Henry Beaumont, one of the workmen in the retort-house, hearing the explosion, ran out. Heard Culyer struggle in the water and groan two or three times, when taken out he was quite dead.

Mr. Pope was also examined, who proved assisting to get Culyer’s body out of the water.

The jury, after a few remarks from the coroner, returned a verdict, “That the deceased John Ormsby Culyer was killed by an explosion at the gas works, but whether drowned or suffocated by gas there was not sufficient evidence to show.


Windsor and Eton Express, Saturday 10 December 1853.

Fatal explosion at Chatham.

On Friday night, about 9:30 o'clock, the inhabitants of Chatham were thrown into a state of excitement in consequence of a rumour that a dreadful explosion had occurred at the new gas works recently erected nearly St. Mary's Barracks for supplying the out-parish of Gillingham with gas, and by which two lives have been sacrificed.

It appears that two brothers, the Messrs. Rickon, have erected, at their own expense, extensive works near the River Medway, for the manufacture of gas on a large scale. The gasometer had been erected, and everything was so far completed that it was determined to fill the gasometer, preparatory to lighting up the parish on the following (Saturday) night. A large quantity of gas had been admitted into the gasometer. Mr. Rickon himself superintending the operation, when it was found that the gas was escaping from some part of it, and the engineer (John Ormsby Collier), and also a workman named William Hall, proceeded to the top of it to see from what part of it the leakage came, incautiously taking with them a lighted candle. Mr. Rickon requested Culyer not to venture, but he appears to have disobeyed the order, for, immediately after reaching the top of the gasometer, the gas, coming in contact with a flame of the candle, blew up with a loud report. Culyer, the engineer, was blown a great distance into the adjacent marshes, and, when discovered, was frightfully mangled, and, of course, quite dead. The force of the explosion was so great as to blow out the top of the gasometer and break three of the guide lines. The other parts of the premises have received little or no damage.

An inquest was held on the bodies of Culyer and Hall on Monday, at the "Green Dragon," Gillingham. The jury, having been sworn, proceeded to view the bodies, which lay in the retort-house at the gasworks. The effects of the explosion had been most complete. The large gasometer appeared as if broken in half, the iron-work having collapsed. The brickwork of the tank in which the gasometer floated was destroyed in several places, and three of the "guide-lines" broken off. About 9 feet of water were in the tank at the time of the accident.

After a patient enquiry, the jury returned a verdict:- "That the deceased were accidentally killed by an explosion at the gasworks; but whether drowned or suffocated by the gas there was not sufficient evidence to show."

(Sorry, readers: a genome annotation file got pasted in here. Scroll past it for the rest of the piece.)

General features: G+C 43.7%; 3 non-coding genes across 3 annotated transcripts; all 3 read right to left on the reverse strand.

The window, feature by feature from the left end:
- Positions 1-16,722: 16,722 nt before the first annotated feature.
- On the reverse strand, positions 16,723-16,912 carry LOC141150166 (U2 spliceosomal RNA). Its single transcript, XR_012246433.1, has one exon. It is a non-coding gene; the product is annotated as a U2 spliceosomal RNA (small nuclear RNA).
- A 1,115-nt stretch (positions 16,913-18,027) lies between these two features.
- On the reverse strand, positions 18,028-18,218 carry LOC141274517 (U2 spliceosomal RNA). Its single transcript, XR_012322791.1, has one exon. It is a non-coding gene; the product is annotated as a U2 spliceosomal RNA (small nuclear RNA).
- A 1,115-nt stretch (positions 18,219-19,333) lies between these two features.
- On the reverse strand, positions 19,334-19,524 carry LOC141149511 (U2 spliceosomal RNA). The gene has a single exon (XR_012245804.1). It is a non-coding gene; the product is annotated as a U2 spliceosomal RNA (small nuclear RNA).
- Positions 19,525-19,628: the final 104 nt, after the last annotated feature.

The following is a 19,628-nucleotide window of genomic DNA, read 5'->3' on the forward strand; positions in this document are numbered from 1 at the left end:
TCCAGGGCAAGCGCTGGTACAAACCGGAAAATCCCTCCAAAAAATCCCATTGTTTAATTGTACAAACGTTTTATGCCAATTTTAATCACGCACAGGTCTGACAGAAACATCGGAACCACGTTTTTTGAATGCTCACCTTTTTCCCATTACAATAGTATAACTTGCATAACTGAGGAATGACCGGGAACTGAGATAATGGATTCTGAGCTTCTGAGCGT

The pub was auctioned for the sum of 250,000 in June 2012 for housing.


From the By Jenni Horn, 19 July 2022.

Works starts on site of The Green Dragon pub in Gillingham.

Work has begun on the site of a former pub which closed down more than 10 years ago.

The Green Dragon in Gillingham dated back to 1776 and had a colourful history before it shut in 2008.

It was known to have smuggling connections in the 18th century and inquests were held there in the 1800s, including the inquest into the deaths of two men who were killed in an explosion at Gillingham gas works in 1853.

In the early 20th century a whale was washed up on the shore nearby and for many years the bones were on display in the pub in Church Street.

The pub sold at auction in for 250,000 in June 2012.

Work has started on the site of the Green Dragon pub in Church Street.

The site has a long planning history with permission first granted in 2007 to demolish the pub and replace it with 16 flats.

Another application was approved in 2013 for 14 flats. This was followed by two more applications in 2014 and 2015 but these were withdrawn. Permission was granted for 17 flats in 2018.

The latest application to be approved was in 2019, for 16 flats arranged over the ground, first, second and third floors with ground floor parking. The blueprints include 22 residents' parking spaces and four visitor spaces.


Local knowledge, further pictures, and licensee information would be appreciated.

I will be adding the historical information when I find or are sent it, but this project is a very big one, and I do not know when or where the information will come from.

All emails are answered.



NEWNHAM William 1776-90 dec'd

NEWNHAM Elizabeth (widow) 1790-1812+

ORGAN William Thomas 1828+ Pigot's Directory 1828-29

LUFF Mary 1832+ Pigot's Directory 1832-34

VENNER William 1858-61+ (age 21 in 1861Census)

SWADDEN Thomas 1862-67+

BAKER William 1871+ (age 51 in 1871Census)

BAKER William 1881+ (son) (age 41 in 1881Census)

BAKER James E (son) 1891-1901+ (age 32 in 1891Census)

GREEN Nathaniel 1903+ Kelly's 1903

LOVE Walter Edward 1911+ (age 23 in 1911Census)

MORRIS Charles G 1913-22+

BARNARD George 1930+

MURR Robert James Thomas 1938-59+ (age 38 in 1939)


Pigot's Directory 1828-29From the Pigot's Directory 1828-29

Pigot's Directory 1832-34From the Pigot's Directory 1832-33-34

Kelly's 1903From the Kelly's Directory 1903



If anyone should have any further information, or indeed any pictures or photographs of the above licensed premises, please email:-